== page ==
There’s a white spot on a tooth, but x-rays don’t show decay. What should dentists do?
A study from the National Dental Practice-Based Research Network in the US had dentists keeping an eye on 1,033 questionable spots for 20 months. All of the spots were on chewing surfaces of teeth. The spots were not decay; they were white or stained compared with the rest of the tooth, or they felt rough. Besides monitoring the spots, the dentists gave people instruction on proper brushing and flossing. Sometimes they prescribed fluoride treatment.
After 20 months, 4% of the spots had deteriorated so that dentists decided to place fillings. Another 6% received plastic sealants (coatings that cover the tooth and protect it from further decay). Molars and children’s teeth were the most likely to get a filling or sealant. The dentists intend to monitor the other 90% of teeth.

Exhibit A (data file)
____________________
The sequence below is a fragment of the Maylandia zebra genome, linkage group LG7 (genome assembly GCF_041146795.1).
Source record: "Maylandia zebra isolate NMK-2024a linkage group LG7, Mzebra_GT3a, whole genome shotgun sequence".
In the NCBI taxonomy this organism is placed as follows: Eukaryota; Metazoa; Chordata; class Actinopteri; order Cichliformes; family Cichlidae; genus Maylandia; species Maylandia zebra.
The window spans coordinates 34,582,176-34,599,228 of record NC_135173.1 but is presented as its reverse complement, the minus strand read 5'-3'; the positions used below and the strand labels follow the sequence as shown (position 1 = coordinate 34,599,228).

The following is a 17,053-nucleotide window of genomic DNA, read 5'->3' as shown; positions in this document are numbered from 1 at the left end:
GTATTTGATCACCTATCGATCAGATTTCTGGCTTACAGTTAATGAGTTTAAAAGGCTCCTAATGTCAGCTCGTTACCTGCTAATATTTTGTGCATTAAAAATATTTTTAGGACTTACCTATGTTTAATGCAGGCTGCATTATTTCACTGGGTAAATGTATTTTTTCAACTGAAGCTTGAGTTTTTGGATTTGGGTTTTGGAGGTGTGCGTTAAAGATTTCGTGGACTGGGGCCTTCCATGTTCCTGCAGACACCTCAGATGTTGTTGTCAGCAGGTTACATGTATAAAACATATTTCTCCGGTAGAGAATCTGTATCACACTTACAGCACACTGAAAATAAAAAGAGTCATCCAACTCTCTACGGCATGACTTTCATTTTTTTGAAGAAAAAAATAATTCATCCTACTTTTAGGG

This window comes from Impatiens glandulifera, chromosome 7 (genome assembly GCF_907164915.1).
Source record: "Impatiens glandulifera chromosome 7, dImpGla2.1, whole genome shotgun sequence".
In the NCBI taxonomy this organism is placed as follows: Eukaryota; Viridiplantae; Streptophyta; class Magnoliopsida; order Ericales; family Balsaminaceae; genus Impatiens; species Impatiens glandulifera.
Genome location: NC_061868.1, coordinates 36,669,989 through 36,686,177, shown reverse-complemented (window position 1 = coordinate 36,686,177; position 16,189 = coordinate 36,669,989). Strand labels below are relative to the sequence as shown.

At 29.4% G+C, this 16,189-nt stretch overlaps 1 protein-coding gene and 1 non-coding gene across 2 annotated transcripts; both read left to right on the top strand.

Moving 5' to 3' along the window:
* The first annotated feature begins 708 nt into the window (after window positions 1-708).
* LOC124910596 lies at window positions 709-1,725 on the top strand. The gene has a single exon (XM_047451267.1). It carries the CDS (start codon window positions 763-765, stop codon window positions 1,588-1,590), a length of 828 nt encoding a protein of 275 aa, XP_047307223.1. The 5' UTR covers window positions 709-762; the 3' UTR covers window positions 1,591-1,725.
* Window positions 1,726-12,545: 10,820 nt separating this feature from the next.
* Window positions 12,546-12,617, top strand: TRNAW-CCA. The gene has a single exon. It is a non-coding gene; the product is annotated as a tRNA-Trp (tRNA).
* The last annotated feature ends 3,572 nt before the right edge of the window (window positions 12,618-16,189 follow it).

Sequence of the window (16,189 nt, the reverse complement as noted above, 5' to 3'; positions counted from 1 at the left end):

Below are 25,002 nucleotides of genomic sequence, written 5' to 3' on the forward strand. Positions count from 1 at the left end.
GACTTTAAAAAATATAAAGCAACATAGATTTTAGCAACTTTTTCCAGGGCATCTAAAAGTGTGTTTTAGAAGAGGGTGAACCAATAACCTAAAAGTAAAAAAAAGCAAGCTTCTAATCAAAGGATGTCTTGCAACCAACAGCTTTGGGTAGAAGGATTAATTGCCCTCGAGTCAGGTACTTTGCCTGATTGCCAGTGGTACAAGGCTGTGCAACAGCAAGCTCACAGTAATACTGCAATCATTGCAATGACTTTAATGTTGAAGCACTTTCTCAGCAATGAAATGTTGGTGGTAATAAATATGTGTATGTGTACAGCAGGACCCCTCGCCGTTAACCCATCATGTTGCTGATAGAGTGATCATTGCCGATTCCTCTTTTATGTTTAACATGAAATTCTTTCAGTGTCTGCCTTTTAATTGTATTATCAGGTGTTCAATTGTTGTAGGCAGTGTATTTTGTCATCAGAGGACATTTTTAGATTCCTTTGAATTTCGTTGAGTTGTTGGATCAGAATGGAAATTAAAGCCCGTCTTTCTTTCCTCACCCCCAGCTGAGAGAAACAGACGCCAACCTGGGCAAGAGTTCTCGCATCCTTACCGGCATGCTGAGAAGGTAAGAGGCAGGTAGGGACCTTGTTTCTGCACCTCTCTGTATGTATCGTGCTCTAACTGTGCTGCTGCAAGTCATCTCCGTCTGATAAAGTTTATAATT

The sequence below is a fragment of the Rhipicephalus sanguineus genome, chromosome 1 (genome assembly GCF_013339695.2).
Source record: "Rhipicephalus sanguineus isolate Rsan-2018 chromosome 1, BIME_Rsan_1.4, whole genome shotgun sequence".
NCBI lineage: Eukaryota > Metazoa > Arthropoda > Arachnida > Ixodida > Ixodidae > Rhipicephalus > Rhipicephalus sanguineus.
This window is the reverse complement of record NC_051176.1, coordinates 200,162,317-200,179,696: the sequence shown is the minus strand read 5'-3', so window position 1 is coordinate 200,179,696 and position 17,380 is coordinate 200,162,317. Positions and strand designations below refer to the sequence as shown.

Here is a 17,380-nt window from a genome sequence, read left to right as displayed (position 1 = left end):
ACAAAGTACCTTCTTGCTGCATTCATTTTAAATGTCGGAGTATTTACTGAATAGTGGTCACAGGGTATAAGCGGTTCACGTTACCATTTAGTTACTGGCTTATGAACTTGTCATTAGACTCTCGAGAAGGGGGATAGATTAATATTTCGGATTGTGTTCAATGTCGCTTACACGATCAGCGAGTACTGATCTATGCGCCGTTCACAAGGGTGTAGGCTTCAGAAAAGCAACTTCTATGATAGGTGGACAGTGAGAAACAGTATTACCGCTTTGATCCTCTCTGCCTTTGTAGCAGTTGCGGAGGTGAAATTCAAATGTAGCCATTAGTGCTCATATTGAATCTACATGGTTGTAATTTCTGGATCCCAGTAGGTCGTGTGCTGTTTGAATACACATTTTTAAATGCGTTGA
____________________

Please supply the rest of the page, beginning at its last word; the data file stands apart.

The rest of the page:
Nearly all US adults and 75% of children have had tooth decay. A previous study by this group of dentists found that 34% of people have at least one questionable spot on the chewing surface of a tooth.
The group published another study earlier in the year that looked at the treatment of questionable spots. In that study, more than half of the spots chosen for fillings did not actually need to be filled. Some had no decay, some had inactive decay, and some had decay limited to the enamel.
The authors suggest that long-term monitoring is a reasonable option for these spots.
The study appears in the November issue of the Journal of the American Dental Association.